“We are all connected!” Sure we know that! And it was verified for us in the ‘90’s when the AT&T (remember them?) NY Telephone Company adopted that phrase as its slogan. In fact, lots of companies have been spinning slogans and making money reminding us just how connected we are. There are many products and services out there, constantly brought to our attention, that deliver the technology to help us get connected, feel connected, and stay connected.
BUT does it? Does all the technology really connect us better? More? Well certainly it facilitates us “reaching out” to each other. But does the plethora of platforms actually keep us from really connecting? I think it does. Skype® and FaceTime® to name a few services make it possible for us to “see” each other even when we are meeting someone “face to face” who is geographically far away. It has drastically changed my perception of distance. My daughter is currently studying abroad, but with video connections I can stay in touch fairly easily and be connected not only to what is going on in her life, but to her struggles and her feelings, even with the time difference. When we can both fit it into our respective busy schedules! The “distance” has been dramatically shortened from when her sister did that same program 10 years ago. In 2004 we struggled to find her a cell phone that would work in Italy to provide us with a way to connect to her that did not cost more than the tuition. All this changed, in just in 10 years. Travel before cell phones! How did we do it? How did our loved ones find us? From the post card that arrived after we had come back!
DOESN’T EVERYONE HAVE A BLOG? Thank Goodness for the Internet – that wonderful place where we can verify any fact, locate any city, find old friends and connect to the world. I can read about Gen X’S experiences abroad, their opinion about the meal they ate last night (complete with photos), their reviews of movies and books, see the outfit they wore to the club last night, count their friends. But are they actually talking to each other? Or their boy/girlfriends? I actually heard that one blog writer told a friend who called her (Yes! Not just texted some abbreviations at her, CALLED HER) to see how she was doing and ask if she was still homesick – and her reply?–“you can read about it in my blog”. Where is the dialogue? Where is the exchange of emotion and the connection and friendship that follows from that?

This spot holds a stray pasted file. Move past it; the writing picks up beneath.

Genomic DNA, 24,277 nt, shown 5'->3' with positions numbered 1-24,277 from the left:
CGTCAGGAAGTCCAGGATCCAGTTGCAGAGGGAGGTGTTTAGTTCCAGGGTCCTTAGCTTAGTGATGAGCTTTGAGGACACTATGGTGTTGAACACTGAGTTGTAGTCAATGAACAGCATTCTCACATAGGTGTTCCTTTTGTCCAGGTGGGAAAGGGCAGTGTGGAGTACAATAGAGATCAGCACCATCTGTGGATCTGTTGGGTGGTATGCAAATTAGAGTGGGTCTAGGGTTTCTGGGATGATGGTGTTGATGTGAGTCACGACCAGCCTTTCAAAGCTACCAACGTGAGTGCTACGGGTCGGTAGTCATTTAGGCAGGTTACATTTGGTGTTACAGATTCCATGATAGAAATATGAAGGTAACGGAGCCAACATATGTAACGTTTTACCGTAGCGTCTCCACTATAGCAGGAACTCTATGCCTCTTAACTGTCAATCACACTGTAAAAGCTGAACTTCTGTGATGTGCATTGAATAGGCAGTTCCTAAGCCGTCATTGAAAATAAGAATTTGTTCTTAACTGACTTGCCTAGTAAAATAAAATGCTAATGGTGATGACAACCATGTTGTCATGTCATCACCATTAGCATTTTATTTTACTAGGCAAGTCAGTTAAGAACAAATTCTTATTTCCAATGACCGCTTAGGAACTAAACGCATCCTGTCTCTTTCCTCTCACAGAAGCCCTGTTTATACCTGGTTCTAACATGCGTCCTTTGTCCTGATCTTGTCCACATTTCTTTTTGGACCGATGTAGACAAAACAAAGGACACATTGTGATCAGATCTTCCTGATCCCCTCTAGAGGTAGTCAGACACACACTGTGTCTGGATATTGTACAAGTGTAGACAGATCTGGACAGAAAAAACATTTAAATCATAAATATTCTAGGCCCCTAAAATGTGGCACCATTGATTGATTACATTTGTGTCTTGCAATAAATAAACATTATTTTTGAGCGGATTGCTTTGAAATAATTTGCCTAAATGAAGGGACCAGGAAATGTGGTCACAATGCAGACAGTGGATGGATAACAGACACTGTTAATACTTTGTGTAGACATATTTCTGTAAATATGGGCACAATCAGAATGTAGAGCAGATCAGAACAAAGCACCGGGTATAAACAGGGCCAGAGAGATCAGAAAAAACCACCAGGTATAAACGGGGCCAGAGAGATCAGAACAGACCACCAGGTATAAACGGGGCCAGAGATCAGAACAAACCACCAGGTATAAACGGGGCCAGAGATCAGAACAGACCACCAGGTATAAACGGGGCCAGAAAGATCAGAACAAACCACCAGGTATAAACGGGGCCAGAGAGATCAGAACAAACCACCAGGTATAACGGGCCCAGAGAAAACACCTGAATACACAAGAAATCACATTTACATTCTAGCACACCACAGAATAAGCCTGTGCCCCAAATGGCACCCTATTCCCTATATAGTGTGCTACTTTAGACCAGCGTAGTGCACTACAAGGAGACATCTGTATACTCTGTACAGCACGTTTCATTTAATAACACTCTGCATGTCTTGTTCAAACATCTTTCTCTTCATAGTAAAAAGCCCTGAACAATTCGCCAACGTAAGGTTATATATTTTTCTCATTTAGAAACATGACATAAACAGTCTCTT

NOT JUST ANOTHER BLAH, BLAH, (I mean) BLOG
Don’t get me wrong. Blogging is great. So much wonderful content out there that finally has been given a platform! And readers. But we need to take it back a step and explain that a monologue on your experiences, even if it relates some of your feelings and struggles, is not the same as connecting with someone and sharing a dialogue or exchange which finds the commonality of the experiences.
I guess listening is old fashioned. But without listening we will never connect. We will never be able to be truly empathetic – because the connection to a written word, or even a movie about a situation is not the same as an in person, face-to-face dialogue about something – really about anything – even the weather. Face it, we people in the North have been exchanging comments with each other all winter about the cold – and the potholes – and it is with a sense of camaraderie that we bundled up and kept shoveling!
HAVE WE LOST OUR ABILITY TO HOLD CONVERSATIONS?
How can you figure out what someone is thinking or feeling by just a few letters and a smiley face? If someone (like a potential love interest) doesn’t answer your text – can you really conclude s/he didn’t like you? Not accurately really – maybe s/he could not think of a reply (not really feeling the smiley face). Or maybe there is a “no cell phone” policy at work. Or maybe they were traveling. Or Heaven Forbid – the cell phone was not charged or lost data, or didn’t get the message… Too much margin for error. And even if they reply, how can you gauge their interest from a “Whatup?” Sure, Snap Chat is a fun way to reach out and touch someone you might not otherwise connect with — but it is just the first step. We have to re-learn the skill of being present with each other and talking and connecting. Certainly watching TV together or a video on YouTube doesn’t give you much chance to exchange meaningful dialogue.
What is your thread count of people? I mean real connections –Not how many likes on Facebook or followers on Twitter or connections on LinkedIn. How many people can you count on when bad things happen? And how many people would worry if they didn’t hear from you? Start one connection at a time to listen and dialogue. Life is richer for the people we know and love but you need to consciously build and maintain connections.
Remember the good old days when people ate dinner together and everyone chatted and laughed and no one checked their text messages? We have to bring that back. I am focusing this week on being really present for every encounter with every human I meet. Really listening, really responding. Dropping what I am doing and focusing on that person, their wants and needs, their emotions, our relationship. I know it is old fashioned, but this week I am listening. I want to connect the dots and come up with a complete picture of each person I know, the lines filled in with my respect.
One thought on “Index Card Cure™: Connecting the Dots”
Yes, I miss the days of just getting together in a leisurely fashion. Will they ever come back???